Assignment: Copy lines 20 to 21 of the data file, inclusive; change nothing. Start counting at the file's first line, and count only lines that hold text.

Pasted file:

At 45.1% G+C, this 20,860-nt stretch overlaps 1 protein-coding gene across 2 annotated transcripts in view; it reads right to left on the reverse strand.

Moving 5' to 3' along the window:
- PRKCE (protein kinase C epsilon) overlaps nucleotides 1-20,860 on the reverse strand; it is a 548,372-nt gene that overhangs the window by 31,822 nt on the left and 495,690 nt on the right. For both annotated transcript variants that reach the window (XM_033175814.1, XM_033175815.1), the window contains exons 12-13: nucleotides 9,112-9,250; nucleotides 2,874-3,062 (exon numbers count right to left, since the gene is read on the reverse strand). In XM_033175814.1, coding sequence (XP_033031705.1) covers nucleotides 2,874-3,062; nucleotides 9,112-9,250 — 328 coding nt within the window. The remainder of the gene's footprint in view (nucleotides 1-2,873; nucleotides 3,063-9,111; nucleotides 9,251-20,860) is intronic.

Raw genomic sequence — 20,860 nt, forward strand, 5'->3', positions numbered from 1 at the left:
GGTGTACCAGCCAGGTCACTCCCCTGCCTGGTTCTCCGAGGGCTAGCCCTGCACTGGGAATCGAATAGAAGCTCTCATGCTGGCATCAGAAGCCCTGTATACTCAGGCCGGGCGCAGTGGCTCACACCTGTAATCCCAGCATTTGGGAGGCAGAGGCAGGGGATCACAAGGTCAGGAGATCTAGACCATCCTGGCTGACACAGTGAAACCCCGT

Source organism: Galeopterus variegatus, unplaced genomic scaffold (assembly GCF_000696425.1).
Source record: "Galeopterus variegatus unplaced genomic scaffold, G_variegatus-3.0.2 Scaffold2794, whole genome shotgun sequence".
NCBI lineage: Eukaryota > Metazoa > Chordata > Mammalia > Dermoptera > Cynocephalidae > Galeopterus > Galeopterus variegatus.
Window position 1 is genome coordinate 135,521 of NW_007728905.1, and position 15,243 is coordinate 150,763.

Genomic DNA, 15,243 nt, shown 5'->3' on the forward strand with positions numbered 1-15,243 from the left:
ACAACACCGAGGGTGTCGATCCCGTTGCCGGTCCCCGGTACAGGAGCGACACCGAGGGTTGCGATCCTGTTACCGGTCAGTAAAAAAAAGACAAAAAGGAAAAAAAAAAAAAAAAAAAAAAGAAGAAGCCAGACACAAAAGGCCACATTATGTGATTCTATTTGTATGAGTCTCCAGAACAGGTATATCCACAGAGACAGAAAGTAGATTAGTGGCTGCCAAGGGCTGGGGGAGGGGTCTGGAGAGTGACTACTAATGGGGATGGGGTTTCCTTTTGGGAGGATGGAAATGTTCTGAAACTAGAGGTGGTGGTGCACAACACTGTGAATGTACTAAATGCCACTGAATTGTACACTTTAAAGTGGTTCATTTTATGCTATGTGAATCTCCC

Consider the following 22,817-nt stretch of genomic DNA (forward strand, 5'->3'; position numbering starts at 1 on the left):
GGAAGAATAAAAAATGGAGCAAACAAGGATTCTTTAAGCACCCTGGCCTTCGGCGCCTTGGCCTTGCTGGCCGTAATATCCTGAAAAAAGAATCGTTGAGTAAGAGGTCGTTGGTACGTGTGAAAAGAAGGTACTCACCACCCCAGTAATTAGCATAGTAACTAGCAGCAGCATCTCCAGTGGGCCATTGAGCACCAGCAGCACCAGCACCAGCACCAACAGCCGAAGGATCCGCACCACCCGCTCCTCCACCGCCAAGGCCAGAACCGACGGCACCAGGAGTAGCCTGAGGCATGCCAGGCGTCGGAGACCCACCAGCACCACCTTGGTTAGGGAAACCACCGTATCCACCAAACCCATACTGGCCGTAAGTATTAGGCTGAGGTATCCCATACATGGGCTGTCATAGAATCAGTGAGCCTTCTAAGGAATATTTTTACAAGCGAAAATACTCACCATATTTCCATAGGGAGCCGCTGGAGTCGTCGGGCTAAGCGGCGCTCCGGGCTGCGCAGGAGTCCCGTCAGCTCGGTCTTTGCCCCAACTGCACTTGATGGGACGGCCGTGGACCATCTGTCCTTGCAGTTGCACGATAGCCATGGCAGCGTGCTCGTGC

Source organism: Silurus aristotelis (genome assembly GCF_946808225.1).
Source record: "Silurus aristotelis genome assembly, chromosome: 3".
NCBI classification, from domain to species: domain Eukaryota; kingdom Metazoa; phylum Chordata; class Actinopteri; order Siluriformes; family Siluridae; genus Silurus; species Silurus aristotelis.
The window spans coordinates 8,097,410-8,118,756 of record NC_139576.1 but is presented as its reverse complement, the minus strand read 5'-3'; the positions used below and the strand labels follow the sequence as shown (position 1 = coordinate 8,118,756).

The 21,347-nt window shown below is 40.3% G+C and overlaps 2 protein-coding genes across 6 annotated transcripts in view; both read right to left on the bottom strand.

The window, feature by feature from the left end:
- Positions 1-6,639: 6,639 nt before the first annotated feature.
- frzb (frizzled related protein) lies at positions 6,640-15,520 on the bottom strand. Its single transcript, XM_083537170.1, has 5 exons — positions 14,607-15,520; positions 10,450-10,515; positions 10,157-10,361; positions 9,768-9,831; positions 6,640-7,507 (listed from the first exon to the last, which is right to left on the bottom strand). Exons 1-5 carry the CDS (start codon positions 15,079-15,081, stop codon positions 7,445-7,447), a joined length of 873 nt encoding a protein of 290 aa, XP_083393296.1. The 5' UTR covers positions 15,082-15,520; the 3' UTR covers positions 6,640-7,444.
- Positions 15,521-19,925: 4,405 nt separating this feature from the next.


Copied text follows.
- Positions 1-6,639: 6,639 nt before the first annotated feature.
- frzb (frizzled related protein) lies at positions 6,640-15,520 on the bottom strand. Its single transcript, XM_083537170.1, has 5 exons — positions 14,607-15,520; positions 10,450-10,515; positions 10,157-10,361; positions 9,768-9,831; positions 6,640-7,507 (listed from the first exon to the last, which is right to left on the bottom strand). Exons 1-5 carry the CDS (start codon positions 15,079-15,081, stop codon positions 7,445-7,447), a joined length of 873 nt encoding a protein of 290 aa, XP_083393296.1. The 5' UTR covers positions 15,082-15,520; the 3' UTR covers positions 6,640-7,444.